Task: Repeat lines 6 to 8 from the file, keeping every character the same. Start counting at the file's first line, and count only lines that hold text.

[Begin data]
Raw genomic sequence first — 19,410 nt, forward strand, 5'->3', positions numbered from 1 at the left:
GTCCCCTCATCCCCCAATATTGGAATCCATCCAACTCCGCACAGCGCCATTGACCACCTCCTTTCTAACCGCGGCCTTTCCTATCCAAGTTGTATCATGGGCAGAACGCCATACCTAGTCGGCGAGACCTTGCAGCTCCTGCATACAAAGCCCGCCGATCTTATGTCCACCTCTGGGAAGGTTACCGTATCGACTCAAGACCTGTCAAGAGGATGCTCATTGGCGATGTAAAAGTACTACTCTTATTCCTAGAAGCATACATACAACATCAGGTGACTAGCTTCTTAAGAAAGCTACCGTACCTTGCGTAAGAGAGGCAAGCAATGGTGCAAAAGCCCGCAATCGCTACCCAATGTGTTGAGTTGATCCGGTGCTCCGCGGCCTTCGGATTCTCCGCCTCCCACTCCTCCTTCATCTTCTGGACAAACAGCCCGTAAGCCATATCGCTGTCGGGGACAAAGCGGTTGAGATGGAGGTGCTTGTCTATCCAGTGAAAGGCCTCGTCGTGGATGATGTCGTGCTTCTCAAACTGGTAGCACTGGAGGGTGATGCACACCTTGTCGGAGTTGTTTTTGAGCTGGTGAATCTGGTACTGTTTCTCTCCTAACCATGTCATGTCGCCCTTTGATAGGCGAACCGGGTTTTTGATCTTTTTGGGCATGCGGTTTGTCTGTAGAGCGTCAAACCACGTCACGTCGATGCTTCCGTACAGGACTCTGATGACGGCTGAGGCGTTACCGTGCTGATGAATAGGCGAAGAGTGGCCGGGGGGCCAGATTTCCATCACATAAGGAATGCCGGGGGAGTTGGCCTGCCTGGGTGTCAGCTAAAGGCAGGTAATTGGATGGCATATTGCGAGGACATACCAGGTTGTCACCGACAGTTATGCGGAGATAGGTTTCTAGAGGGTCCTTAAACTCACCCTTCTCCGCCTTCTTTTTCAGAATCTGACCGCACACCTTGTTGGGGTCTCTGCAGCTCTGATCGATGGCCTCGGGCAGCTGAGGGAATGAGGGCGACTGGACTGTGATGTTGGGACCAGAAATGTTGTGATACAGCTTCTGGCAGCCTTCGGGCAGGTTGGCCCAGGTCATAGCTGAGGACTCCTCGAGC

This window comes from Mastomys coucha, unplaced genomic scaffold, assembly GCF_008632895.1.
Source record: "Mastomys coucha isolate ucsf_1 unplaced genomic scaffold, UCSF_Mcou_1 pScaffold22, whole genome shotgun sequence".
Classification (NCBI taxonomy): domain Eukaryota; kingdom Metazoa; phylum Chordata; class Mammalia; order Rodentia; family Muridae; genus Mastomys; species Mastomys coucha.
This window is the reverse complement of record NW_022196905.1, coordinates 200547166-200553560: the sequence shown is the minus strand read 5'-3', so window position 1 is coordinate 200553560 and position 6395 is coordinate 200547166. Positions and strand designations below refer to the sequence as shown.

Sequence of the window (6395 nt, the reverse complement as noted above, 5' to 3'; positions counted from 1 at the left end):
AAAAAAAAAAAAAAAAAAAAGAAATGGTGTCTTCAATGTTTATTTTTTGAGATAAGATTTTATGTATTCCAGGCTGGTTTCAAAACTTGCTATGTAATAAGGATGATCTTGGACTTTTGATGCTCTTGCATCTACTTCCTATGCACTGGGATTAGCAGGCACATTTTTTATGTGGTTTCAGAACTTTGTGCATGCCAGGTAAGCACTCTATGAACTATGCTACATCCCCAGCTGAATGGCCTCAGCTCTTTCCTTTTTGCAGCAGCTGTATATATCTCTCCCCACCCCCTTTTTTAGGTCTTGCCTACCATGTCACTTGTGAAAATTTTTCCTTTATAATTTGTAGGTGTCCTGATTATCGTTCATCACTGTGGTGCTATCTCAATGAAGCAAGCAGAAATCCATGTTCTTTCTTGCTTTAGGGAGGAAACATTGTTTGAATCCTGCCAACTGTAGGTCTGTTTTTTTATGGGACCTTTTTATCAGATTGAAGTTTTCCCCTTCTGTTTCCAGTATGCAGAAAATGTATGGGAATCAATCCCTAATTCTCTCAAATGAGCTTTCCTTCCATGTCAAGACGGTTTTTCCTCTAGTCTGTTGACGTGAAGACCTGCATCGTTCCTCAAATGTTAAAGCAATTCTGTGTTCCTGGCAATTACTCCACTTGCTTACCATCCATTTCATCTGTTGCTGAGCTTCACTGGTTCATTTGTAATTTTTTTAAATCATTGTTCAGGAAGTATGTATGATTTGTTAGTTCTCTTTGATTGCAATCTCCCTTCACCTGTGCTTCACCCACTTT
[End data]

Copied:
This window is the reverse complement of record NW_022196905.1, coordinates 200547166-200553560: the sequence shown is the minus strand read 5'-3', so window position 1 is coordinate 200553560 and position 6395 is coordinate 200547166. Positions and strand designations below refer to the sequence as shown.

Sequence of the window (6395 nt, the reverse complement as noted above, 5' to 3'; positions counted from 1 at the left end):
AAAAAAAAAAAAAAAAAAAAGAAATGGTGTCTTCAATGTTTATTTTTTGAGATAAGATTTTATGTATTCCAGGCTGGTTTCAAAACTTGCTATGTAATAAGGATGATCTTGGACTTTTGATGCTCTTGCATCTACTTCCTATGCACTGGGATTAGCAGGCACATTTTTTATGTGGTTTCAGAACTTTGTGCATGCCAGGTAAGCACTCTATGAACTATGCTACATCCCCAGCTGAATGGCCTCAGCTCTTTCCTTTTTGCAGCAGCTGTATATATCTCTCCCCACCCCCTTTTTTAGGTCTTGCCTACCATGTCACTTGTGAAAATTTTTCCTTTATAATTTGTAGGTGTCCTGATTATCGTTCATCACTGTGGTGCTATCTCAATGAAGCAAGCAGAAATCCATGTTCTTTCTTGCTTTAGGGAGGAAACATTGTTTGAATCCTGCCAACTGTAGGTCTGTTTTTTTATGGGACCTTTTTATCAGATTGAAGTTTTCCCCTTCTGTTTCCAGTATGCAGAAAATGTATGGGAATCAATCCCTAATTCTCTCAAATGAGCTTTCCTTCCATGTCAAGACGGTTTTTCCTCTAGTCTGTTGACGTGAAGACCTGCATCGTTCCTCAAATGTTAAAGCAATTCTGTGTTCCTGGCAATTACTCCACTTGCTTACCATCCATTTCATCTGTTGCTGAGCTTCACTGGTTCATTTGTAATTTTTTTAAATCATTGTTCAGGAAGTATGTATGATTTGTTAGTTCTCTTTGATTGCAATCTCCCTTCACCTGTGCTTCACCCACTTT